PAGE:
New Zealand shares fell, led lower by Freightways and Kathmandu Holdings in the last full day of trading before Christmas, while Comvita, Synlait Milk and Moa Group gained.

The S&P/NZX50 Index decreased 19.12 points, or 0.2 per cent, to 8,364.44. Within the index, 27 stocks fell, 15 rose and eight were unchanged. Turnover was $100 million.

"The market's a bit subdued actually, Asia's travelling weaker and we're part of that group, though it's Christmas trading with light volume," said Peter McIntyre, investment adviser at Craigs Investment Partners. "The US tax bill was the main news most markets have been looking at."

The Republican-controlled US House of Representatives gave final approval on Wednesday to the biggest overhaul of the US tax code in 30 years that includes tax cuts and a new deduction on business income.


Tourism Holdings dipped 0.4 per cent to $5.50. The company said the new US corporate tax rate is effective from January 1, but it isn't clear yet whether there is an impact on its tax expense in the current financial year ended June 30 2018.

However, the positive annual recurring financial impact of the tax change on its reported net profit, based on current levels of earnings and current exchange rates, is expected to be between $2.3m and $3m.

"They also have 100 per cent deductibility for capital asset purchases, and being a rental van operator they do have significant capital assets," McIntyre said.

"They're a stock that has run hard and has been typically rated throughout the year by analysts and brokers."

Freightways led the index lower, falling 2.6 per cent to $7.60, with Kathmandu Holdings down 2.1 per cent to $2.37 and Heartland Bank dropping 1.4 per cent to $2.05.

Contact Energy fell 0.4 per cent to $5.57. It signed an agreement to sell its Ahuroa Gas Storage facility in Taranaki to Gas Services New Zealand, which is affiliated with Maui pipeline owner First Gas, for $200m, which it will use to repay debt.

Wellington-based Contact expects to reap net proceeds of $151m from the transaction, reporting a $15m gain on the sale, which will go to repaying debt, it said in a statement.

A $48m tax bill will create extra imputation credits that could allow full imputation for the electricity generator-retailer's targeted 32 cents per share dividend in 2018.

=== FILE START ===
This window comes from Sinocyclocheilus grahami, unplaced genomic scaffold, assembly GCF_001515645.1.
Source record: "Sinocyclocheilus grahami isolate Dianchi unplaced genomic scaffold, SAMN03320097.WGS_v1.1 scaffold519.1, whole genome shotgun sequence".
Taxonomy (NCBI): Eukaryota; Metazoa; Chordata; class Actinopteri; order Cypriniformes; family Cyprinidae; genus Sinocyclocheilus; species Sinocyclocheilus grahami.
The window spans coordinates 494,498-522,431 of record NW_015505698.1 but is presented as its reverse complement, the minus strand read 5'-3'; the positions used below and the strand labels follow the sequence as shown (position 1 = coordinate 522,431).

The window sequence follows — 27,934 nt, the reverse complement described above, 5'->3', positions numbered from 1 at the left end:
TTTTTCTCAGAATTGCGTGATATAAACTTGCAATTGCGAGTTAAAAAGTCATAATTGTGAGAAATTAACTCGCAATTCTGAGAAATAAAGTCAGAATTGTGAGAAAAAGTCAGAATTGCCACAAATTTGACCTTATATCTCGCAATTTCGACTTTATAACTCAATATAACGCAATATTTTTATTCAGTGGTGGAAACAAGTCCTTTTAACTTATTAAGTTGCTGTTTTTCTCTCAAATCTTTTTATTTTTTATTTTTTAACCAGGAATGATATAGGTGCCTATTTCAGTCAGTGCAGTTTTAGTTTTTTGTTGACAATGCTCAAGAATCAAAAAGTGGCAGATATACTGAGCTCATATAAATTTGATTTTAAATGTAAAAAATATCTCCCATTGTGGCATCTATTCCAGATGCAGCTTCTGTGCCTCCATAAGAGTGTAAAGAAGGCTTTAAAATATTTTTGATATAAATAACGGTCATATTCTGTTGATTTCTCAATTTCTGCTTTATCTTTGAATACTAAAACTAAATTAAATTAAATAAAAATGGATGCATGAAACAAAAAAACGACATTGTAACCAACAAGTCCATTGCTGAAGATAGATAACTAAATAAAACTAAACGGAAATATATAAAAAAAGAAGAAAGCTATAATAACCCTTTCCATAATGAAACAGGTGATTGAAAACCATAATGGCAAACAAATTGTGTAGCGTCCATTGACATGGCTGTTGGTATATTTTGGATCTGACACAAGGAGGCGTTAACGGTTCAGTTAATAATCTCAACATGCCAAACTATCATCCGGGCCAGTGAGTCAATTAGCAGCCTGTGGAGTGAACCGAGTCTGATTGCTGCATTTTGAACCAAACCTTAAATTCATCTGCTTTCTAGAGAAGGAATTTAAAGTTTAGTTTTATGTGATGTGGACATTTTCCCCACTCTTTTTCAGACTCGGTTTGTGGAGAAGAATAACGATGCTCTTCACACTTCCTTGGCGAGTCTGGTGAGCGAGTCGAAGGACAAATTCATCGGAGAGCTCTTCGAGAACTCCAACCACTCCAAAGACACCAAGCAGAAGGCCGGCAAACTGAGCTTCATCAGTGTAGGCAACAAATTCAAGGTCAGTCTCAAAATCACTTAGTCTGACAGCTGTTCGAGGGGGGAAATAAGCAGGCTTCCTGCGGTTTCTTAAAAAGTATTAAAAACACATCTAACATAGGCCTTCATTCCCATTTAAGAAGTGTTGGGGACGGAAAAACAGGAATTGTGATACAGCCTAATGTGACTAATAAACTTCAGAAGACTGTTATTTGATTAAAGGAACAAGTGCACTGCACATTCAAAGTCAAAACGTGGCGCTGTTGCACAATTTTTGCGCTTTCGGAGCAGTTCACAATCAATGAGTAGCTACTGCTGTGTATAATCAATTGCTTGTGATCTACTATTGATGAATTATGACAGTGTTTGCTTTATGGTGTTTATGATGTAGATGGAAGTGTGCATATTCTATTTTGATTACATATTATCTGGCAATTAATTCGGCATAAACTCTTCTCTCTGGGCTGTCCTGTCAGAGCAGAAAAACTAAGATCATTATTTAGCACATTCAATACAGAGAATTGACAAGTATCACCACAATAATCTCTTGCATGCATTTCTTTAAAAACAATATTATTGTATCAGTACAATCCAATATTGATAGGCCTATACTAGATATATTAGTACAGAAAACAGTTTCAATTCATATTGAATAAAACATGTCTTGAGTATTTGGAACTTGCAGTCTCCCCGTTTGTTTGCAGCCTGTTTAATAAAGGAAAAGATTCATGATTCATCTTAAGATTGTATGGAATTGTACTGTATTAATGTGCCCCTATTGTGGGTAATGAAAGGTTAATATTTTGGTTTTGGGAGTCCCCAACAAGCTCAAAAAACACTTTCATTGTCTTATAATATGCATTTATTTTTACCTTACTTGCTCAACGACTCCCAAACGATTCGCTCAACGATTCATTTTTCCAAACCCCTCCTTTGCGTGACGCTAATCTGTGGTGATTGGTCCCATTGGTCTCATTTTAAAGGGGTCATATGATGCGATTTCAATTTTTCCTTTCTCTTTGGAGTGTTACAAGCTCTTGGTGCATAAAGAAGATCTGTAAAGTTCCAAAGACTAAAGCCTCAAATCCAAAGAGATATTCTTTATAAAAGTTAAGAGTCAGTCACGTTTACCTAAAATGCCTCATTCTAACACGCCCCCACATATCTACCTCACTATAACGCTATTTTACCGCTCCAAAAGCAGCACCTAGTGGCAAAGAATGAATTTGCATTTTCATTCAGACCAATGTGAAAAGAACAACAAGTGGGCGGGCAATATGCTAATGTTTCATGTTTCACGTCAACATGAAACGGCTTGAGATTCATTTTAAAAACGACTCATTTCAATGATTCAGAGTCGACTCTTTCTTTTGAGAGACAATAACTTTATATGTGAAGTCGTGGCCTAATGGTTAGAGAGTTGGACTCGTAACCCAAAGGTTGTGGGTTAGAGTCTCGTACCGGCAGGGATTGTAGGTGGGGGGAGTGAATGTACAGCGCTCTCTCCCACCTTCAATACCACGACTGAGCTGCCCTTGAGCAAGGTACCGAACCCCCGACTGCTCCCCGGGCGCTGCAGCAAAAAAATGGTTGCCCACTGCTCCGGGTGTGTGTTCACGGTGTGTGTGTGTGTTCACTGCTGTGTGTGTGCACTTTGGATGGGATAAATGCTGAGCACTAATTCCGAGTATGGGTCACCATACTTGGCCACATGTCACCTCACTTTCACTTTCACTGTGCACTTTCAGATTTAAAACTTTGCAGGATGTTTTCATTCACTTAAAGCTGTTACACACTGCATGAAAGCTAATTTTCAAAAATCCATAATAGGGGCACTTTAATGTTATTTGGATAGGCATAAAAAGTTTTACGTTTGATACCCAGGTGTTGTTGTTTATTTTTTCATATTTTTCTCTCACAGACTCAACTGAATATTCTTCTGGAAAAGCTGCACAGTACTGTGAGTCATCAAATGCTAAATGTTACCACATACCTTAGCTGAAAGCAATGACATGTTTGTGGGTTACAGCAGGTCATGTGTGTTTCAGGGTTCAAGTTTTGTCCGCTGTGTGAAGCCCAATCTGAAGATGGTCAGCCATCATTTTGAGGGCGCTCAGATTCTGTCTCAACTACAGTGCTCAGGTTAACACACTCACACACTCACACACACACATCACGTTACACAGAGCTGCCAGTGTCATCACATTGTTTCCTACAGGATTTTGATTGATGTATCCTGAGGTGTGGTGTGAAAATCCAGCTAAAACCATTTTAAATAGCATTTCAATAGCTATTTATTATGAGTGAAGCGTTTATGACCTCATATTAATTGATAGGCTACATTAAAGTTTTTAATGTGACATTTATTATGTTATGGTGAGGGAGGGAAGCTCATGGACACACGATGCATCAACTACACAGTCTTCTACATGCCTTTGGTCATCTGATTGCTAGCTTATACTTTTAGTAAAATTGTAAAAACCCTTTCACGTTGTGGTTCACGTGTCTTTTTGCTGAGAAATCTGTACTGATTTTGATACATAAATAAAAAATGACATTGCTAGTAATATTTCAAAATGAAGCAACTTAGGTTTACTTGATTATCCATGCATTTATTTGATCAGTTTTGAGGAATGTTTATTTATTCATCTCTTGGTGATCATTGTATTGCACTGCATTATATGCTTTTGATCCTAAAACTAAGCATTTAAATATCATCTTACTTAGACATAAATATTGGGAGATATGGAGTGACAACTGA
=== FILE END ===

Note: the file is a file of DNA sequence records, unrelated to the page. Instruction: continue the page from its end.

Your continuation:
"Part of that transaction means they'll still be able to store gas at the facility," McIntyre said.

"It's a win-win. It means that the net transaction proceeds can be applied to the reduction of debt, but it also means next year's dividend will be fully imputed, which is important for NZ investors. They say that facility was excess to demand, but they're able to access it as well."

Comvita was the best performer, up 2.6 per cent to $8.45, and Synlait Milk rose 2.4 per cent to $7.17.

Sky Network Television gained 1.8 per cent to $2.80.

"It continues to have a raft of substantial shareholder notices through, but it continues to rise and it's been a good performer in the month, up 12.45 per cent," McIntyre said.

"That's probably on the value part of the equation, there's the relationship with Vodafone and it's a good cash flow business - it's not all bad there. It's also a value play, our market is quite expensive."

Outside the benchmark index, Moa Group gained 5.8 per cent to 55 cents. The company said it has nothing to disclose following an NZX price enquiry, which concerned its share price rising from 42 cents on Tuesday to 50 cents on Wednesday, or 19 per cent.

"Week rolling they're up 37.5 per cent but on relatively light volumes," McIntyre said.

"Most investors or analysts are screening for value, and maybe Moa fits into that category as a value play. We've seen Trilogy taken out, maybe some parts of the market see Moa as a potential takeout as well."

Trilogy International, which shares the Business Bakery as a cornerstone investor, was unchanged at $2.81. The skincare and scented candle maker is under a takeover offer from China's Citic Capital Partners for $2.90 a share, or $211m.